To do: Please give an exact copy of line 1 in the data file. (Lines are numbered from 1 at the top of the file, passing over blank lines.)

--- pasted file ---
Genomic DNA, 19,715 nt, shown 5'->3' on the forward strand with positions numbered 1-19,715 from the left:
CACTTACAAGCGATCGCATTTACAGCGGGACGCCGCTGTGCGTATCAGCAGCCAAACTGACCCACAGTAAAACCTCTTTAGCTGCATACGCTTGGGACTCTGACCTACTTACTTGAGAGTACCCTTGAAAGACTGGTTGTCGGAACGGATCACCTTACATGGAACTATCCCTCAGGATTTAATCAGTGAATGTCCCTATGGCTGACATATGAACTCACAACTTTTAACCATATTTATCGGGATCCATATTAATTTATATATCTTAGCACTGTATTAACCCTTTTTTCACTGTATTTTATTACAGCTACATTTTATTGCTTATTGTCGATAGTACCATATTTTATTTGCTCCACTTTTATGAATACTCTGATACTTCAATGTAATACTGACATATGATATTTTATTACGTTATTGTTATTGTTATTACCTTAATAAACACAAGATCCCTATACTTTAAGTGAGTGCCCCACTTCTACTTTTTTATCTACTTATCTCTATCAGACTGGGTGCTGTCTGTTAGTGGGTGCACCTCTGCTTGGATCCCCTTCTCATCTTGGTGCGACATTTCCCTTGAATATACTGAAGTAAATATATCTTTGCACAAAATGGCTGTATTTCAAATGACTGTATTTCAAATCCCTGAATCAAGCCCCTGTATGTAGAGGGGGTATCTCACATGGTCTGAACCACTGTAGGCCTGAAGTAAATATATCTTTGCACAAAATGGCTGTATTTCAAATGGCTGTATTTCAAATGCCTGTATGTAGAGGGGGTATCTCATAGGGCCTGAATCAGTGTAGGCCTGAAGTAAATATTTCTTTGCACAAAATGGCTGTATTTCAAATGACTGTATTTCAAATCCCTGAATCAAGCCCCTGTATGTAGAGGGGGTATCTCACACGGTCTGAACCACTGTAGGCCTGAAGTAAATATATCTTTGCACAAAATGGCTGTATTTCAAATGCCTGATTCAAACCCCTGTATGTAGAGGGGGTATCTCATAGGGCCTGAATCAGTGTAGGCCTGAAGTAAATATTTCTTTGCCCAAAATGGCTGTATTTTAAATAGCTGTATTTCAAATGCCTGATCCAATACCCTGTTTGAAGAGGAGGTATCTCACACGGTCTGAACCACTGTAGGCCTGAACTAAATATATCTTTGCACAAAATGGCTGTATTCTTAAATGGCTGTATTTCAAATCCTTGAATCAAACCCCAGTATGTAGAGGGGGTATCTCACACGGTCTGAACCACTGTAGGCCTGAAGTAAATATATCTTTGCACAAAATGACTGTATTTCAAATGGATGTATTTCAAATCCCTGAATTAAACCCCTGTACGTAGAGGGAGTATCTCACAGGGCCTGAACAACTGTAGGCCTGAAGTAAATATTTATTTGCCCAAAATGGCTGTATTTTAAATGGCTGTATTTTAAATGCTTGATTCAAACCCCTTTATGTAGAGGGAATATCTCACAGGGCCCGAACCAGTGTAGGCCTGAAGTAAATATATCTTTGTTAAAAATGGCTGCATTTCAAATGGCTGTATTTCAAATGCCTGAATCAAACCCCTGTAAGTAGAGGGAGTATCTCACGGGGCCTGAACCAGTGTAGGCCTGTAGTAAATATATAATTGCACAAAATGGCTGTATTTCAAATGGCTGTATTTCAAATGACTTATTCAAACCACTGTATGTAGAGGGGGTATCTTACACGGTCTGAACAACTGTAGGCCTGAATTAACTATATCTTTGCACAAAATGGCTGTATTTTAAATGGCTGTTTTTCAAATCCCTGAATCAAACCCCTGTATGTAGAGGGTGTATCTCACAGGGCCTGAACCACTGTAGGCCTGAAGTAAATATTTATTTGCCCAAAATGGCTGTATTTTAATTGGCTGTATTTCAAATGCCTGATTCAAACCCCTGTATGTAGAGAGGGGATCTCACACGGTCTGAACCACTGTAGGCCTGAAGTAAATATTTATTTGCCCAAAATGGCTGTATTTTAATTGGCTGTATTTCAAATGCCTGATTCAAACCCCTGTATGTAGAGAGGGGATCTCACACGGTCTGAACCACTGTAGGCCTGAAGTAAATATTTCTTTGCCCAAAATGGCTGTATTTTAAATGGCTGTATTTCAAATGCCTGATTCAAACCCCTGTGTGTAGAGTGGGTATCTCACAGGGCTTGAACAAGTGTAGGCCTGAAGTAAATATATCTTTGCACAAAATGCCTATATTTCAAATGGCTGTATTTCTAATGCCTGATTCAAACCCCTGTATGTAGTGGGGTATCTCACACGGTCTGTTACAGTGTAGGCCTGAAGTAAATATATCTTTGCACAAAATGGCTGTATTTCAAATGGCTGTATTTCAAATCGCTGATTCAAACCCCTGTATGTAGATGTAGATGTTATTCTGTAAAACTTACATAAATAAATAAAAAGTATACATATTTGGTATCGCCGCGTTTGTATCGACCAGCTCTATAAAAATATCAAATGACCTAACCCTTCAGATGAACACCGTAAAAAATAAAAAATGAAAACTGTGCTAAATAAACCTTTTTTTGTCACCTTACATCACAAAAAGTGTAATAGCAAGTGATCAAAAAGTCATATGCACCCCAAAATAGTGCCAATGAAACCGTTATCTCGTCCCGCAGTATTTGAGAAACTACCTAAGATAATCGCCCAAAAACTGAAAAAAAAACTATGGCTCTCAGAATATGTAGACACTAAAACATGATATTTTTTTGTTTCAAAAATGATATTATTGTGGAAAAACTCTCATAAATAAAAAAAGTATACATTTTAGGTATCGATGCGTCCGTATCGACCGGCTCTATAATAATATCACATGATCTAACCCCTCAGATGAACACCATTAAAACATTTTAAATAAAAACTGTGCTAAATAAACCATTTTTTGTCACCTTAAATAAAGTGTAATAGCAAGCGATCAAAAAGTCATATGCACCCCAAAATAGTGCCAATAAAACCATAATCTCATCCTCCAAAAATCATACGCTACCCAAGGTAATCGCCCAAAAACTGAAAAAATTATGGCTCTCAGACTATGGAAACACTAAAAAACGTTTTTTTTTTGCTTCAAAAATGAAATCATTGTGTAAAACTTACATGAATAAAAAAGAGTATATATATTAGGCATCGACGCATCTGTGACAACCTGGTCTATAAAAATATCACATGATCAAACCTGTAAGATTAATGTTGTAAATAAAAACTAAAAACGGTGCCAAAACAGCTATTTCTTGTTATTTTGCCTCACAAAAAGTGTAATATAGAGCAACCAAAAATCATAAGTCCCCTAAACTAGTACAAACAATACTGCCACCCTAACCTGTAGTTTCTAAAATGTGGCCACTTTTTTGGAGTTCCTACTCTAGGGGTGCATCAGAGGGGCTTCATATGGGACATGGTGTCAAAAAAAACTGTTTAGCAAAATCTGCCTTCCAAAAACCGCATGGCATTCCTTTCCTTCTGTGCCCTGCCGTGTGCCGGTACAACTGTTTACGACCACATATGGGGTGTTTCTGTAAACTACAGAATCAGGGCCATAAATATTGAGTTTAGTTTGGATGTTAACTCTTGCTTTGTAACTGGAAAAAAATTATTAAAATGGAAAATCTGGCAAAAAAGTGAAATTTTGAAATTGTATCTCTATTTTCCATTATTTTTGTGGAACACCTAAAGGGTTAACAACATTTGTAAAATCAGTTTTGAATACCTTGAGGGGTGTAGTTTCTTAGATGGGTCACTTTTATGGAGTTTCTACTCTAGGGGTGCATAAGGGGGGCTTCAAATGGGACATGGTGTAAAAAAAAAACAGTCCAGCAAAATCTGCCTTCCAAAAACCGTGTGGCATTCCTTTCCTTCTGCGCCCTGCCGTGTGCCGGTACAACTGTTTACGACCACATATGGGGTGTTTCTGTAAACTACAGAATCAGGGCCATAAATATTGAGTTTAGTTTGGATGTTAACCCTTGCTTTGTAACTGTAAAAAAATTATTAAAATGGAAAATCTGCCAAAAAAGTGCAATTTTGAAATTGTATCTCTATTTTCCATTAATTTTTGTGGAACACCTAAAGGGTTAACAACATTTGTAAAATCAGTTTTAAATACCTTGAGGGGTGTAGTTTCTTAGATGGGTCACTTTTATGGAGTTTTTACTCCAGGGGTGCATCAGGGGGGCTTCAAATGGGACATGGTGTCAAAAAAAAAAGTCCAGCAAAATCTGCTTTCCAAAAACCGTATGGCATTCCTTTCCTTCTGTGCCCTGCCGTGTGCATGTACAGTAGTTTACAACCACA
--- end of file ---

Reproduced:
Genomic DNA, 19,715 nt, shown 5'->3' on the forward strand with positions numbered 1-19,715 from the left: